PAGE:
Post-processing is a quick and easy process. Depending on the height of the device, the entire process of printing a ready-to-use device can be completed in just over an hour. No surface coating or polishing is required to achieve optical transparency, eliminating multiple, often lengthy post-processing steps required with other methods and materials. The Clear Microfluidics Resin is inert under fluorescent light and is therefore suitable for microscopy and imaging.

Figure D. Clear microfluidic device with 100 ┬Ám channels and a 200 ┬Ám helical coil surrounding a series of chambers. Printed on the ProFluidics 285D. Image via CADworks3D.Figure D. Clear microfluidic device with 100 ┬Ám channels and a 200 ┬Ám helical coil surrounding a series of chambers. Printed on the ProFluidics 285D. Image via CADworks3D.

Application 2: Prototype for PDMS devices

When using traditional techniques such as photolithography, producing master molds is expensive, time-consuming and laborious. The ProFluidics 285D moves the production of the master molds from the clean room to the workbench, thereby speeding up the process significantly. Researchers gain the ability to 3D print, clean, and cure a master mold in just a few hours, and within one business day, a PDMS device can be cast and ready for bonding to a substrate.

CADworks3D’s Master Mold for PDMS Device Resin allows you to print molds with channel widths as small as 50 ┬Ám. The printed shapes exhibit exceptional detail and smoothness with an average measured Ra value of 0.18 ┬Ám. These printed master molds are very durable, can withstand the temperatures required to cast and cure PDMS in an oven, and can be used repeatedly to cast hundreds of PDMS devices from one master.

The photopolymer resin is formulated to eliminate the need for release agents, coatings, and other pretreatment processes for successful, clean PDMS casting. Additionally, the printed master does not release chemicals into the cast PDMS, so the resulting PDMS devices retain their biocompatible properties.

Figure E. PDMS device cast into a 3D printed master mold. Includes multiple design features between 50┬Ám and 300┬Ám; of serpentine channels, microspheres and depressions. Printed on the ProFluidics 285D. Image via CADworks3D.Figure E. PDMS device cast in a 3D printed master mold. Includes multiple design features between 50┬Ám and 300┬Ám; of serpentine channels, microspheres and depressions. Printed on the ProFluidics 285D. Image via CADworks3D.

Application 3: Biocompatible devices and structures

Expanding on the theme of biocompatible devices, the ProFluidics 285D works with an open materials system, giving users the ability to print with third-party materials. It houses a projector equipped with a 385nm LED light source and therefore the ProFluidics 285D can print with several biocompatible 3D resins available on the market for applications such as bioscaffolds (see Figure F).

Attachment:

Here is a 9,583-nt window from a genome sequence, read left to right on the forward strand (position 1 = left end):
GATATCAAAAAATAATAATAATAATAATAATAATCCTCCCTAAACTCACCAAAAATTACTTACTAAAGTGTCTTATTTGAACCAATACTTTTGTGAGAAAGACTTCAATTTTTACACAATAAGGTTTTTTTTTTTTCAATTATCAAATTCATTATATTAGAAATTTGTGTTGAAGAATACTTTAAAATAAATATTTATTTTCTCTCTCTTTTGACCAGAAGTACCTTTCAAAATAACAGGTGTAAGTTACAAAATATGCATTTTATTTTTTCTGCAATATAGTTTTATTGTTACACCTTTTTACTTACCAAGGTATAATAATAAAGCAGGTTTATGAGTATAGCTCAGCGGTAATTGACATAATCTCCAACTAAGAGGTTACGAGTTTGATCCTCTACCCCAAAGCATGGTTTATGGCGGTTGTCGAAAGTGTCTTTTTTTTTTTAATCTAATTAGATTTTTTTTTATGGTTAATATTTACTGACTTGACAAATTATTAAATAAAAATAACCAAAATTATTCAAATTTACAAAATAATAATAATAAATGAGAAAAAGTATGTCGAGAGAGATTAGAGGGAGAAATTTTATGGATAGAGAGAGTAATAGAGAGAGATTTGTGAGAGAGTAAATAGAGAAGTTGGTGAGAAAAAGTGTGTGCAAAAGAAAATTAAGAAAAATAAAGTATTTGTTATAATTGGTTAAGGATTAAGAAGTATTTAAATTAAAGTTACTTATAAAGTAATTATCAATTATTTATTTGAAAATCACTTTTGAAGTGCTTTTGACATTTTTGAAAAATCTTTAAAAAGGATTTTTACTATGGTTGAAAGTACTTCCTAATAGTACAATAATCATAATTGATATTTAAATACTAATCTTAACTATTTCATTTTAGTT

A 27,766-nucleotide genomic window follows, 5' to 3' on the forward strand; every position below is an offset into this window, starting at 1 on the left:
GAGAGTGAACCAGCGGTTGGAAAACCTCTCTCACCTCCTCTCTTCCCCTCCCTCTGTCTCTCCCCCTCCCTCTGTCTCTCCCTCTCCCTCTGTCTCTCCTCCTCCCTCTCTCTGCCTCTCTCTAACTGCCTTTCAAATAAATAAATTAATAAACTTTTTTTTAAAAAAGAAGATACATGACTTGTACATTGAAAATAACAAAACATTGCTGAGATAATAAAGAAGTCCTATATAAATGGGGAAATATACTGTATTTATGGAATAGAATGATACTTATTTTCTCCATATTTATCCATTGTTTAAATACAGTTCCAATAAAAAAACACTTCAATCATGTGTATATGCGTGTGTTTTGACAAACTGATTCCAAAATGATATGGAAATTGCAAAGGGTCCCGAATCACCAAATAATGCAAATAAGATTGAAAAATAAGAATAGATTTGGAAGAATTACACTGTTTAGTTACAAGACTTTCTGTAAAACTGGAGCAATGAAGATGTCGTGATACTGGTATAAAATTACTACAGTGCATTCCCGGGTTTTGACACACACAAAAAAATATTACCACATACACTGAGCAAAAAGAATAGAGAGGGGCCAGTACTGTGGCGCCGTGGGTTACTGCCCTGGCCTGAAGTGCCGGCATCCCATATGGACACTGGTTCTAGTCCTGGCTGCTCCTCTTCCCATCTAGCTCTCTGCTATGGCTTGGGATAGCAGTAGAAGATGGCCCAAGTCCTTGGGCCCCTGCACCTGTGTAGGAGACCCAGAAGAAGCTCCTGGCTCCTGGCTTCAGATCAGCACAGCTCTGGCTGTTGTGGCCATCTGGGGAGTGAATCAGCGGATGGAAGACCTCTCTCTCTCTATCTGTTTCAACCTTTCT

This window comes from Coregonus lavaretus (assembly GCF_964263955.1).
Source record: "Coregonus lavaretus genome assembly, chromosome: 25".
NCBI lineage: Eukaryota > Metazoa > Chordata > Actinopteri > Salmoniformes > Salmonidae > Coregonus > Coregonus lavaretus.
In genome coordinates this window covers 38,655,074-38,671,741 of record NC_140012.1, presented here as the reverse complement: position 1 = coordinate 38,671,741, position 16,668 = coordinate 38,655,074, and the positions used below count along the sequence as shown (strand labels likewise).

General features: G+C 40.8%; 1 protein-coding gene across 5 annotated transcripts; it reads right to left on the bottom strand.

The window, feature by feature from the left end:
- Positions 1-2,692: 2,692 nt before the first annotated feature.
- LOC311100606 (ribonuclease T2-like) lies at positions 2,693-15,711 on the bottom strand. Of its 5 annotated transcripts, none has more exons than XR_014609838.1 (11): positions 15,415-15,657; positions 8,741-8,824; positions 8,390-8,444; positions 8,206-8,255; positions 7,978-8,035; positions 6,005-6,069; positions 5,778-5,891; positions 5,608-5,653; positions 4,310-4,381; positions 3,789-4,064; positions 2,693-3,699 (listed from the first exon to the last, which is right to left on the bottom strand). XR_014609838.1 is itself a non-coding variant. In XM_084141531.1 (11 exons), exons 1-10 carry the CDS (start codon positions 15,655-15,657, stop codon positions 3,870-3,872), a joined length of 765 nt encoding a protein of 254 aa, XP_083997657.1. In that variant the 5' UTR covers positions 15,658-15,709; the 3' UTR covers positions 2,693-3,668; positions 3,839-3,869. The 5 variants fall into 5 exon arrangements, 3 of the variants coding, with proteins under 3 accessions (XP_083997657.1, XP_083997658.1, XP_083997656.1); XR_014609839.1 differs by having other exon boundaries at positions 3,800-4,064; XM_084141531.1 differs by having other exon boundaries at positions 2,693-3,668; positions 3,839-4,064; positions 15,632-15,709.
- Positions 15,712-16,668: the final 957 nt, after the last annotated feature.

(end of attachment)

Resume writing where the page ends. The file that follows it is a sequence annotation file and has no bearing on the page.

A unique feature of 3D printing bioscaffolds is the ability to print an offset lattice (see Figure G). This creates a more random structure, allowing cells to grow along the bias and allowing for a more even distribution of growth. Using the Detax Freeprint Ortho Resin as an example, the ProFluidics 285D is capable of printing bioscaffolds in just over an hour with struts of up to 100 ┬Ám and spacings between 700 ┬Ám and 1400 ┬Ám.

Figure F. Bioscaffold with 100 ┬Ám struts and spacing between 700 ┬Ám and 1400 ┬Ám. Printed on the ProFluidics 285D. Image via CADworks3D.Figure F. Bioscaffold with 100 ┬Ám struts and spacing between 700 ┬Ám and 1400 ┬Ám. Printed on the ProFluidics 285D. Image via CADworks3D.
Figure G. 3D rendering of the offset grid that makes up the 3D printed bioscaffold in Figure F. Image via CADworks3D.Figure G. 3D rendering of the offset grid that makes up the 3D printed bioscaffold in Figure F. Image via CADworks3D.

Designed to strengthen microfluidics research

The existing 3D marketplace typically offers microfluidics solutions adopted from other industries. Therefore, there is often a gap or complete mismatch between the needs of a researcher and the capabilities of a printer. Microfluidic devices require printed features smaller than 100 micrometers, and many common platforms do not offer the required size or quality.

ProFluidics 285D and CADworks3D materials are designed exclusively for microfluidic applications. Together, they offer researchers a complete package that meets the demand for finer printed features with minimum channel sizes of 80 ┬Ám and 50 ┬Ám for encapsulated and open channels, respectively. It enables new, innovative workflows that save researchers time, effort and money. It becomes possible to make three to five devices in just a few hours, with a cost of about $2.05 to $2.55 at 5g per device. When compared to traditional manufacturing methods or the cost of outsourcing manufacturing to third-party 3D printing services, the benefits of working with a complete in-house 3D printing platform become clear.

The picture shown shows the ProFluidics 285D. Photo via CADworks3D.